[L]et’s start with a simple example inspired by a wonderful poem by Shel Silverstein (1974) entitled "Smart." The poem is fun as well as brilliant, so if you have a computer nearby, we suggest that you type "Smart" and "Shel Silverstein" into Google and read the poem now.* We will wait for you to get back before continuing.
*Silverstein had personally given Thaler permission to use the poem in an academic paper published in 1985—he said he was tickled to see his work appear in the American Economic Review—but the poem is now controlled by his estate, which, after several nudges …, has denied us permission to reprint the poem here. Since we would have been happy to pay royalties, unlike the Web sites you will find via Google, we can only guess that the managers of the estate (to paraphrase the poem) don’t know that some is more than none.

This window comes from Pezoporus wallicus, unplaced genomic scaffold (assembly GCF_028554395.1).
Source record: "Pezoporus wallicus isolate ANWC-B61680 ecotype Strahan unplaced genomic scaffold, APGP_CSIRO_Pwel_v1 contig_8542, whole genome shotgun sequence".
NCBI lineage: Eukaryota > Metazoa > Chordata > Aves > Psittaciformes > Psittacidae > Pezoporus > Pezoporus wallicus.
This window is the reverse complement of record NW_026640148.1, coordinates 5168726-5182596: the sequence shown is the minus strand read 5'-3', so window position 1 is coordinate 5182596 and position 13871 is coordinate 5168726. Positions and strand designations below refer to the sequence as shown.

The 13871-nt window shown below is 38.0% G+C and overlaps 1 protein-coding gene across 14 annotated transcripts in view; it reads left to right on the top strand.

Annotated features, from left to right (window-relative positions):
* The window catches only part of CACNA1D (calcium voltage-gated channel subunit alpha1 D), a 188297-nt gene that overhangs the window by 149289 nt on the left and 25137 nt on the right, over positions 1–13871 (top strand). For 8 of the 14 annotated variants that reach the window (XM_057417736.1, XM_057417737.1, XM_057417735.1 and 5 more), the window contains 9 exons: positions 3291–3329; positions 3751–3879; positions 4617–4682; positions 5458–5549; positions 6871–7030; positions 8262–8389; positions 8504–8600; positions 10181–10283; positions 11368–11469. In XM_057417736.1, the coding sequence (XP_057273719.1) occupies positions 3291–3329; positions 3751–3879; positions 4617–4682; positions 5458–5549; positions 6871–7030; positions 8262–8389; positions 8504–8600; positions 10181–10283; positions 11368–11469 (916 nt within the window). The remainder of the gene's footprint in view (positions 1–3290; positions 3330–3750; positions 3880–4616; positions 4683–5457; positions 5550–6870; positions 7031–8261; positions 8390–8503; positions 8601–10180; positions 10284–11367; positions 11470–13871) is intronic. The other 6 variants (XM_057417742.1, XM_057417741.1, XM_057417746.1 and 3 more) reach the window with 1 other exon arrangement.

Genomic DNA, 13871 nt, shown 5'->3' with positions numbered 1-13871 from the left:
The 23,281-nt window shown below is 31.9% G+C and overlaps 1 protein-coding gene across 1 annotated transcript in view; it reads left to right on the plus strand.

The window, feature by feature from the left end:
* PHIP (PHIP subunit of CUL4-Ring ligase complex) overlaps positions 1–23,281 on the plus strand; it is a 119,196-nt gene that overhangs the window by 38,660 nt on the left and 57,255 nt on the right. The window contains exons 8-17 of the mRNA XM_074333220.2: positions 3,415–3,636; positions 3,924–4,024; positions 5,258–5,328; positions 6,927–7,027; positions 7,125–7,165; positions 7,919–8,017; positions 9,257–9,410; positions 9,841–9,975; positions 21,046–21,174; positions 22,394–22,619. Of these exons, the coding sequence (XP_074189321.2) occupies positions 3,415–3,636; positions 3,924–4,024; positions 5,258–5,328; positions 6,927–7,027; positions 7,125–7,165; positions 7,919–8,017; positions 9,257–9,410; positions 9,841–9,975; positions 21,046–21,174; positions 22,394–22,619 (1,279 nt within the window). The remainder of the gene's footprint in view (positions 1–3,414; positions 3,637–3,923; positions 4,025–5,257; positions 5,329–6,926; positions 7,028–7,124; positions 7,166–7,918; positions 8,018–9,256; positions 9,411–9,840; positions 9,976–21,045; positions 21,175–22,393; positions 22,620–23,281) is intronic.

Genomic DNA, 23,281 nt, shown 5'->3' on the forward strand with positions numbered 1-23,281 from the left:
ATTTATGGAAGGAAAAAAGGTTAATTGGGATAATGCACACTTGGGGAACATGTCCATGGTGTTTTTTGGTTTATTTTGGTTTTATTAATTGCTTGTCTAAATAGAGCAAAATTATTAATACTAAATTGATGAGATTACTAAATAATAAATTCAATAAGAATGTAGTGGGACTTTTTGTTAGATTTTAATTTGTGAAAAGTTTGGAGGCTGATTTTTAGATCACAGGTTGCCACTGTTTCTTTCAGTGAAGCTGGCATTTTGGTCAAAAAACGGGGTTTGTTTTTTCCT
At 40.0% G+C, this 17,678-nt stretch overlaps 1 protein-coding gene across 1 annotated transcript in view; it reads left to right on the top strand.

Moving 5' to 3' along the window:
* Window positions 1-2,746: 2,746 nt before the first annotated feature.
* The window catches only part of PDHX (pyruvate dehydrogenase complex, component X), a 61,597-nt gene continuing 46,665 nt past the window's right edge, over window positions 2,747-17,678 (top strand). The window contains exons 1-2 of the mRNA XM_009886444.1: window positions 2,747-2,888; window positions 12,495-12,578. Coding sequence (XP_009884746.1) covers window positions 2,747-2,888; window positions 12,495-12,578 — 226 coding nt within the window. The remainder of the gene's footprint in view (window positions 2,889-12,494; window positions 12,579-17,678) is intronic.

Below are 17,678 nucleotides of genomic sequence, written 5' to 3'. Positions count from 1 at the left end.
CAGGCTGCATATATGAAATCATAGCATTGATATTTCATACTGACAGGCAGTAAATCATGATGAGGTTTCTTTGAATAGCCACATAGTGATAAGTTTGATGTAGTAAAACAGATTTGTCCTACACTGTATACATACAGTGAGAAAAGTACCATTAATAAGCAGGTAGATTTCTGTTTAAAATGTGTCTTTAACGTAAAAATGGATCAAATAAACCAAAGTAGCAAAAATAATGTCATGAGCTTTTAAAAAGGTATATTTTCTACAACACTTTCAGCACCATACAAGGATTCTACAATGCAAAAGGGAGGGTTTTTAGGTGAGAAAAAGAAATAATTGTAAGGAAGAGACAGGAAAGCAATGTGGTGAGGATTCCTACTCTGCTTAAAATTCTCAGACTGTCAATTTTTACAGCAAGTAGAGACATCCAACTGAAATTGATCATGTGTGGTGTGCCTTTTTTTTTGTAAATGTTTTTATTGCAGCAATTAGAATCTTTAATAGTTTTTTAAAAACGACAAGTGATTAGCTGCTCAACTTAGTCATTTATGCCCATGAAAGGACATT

Some thoughts: (1) This is a broken system. (2) Are Thaler and Sunstein inducing infringement? (3) Thaler and Sunstein, on the next page, immediately recount the plot and structure of the poem; given that Silverstein uses pretty basic language, there’s a lot of language overlap. This is not to suggest that Thaler and Sunstein infringe—to the contrary. It goes to the question whether copying the poem in the context of an analysis of apparently irrational economic behavior should even count as infringement, or at the very least should be fair use, given that the purpose of the book is so different from the purpose of the poem.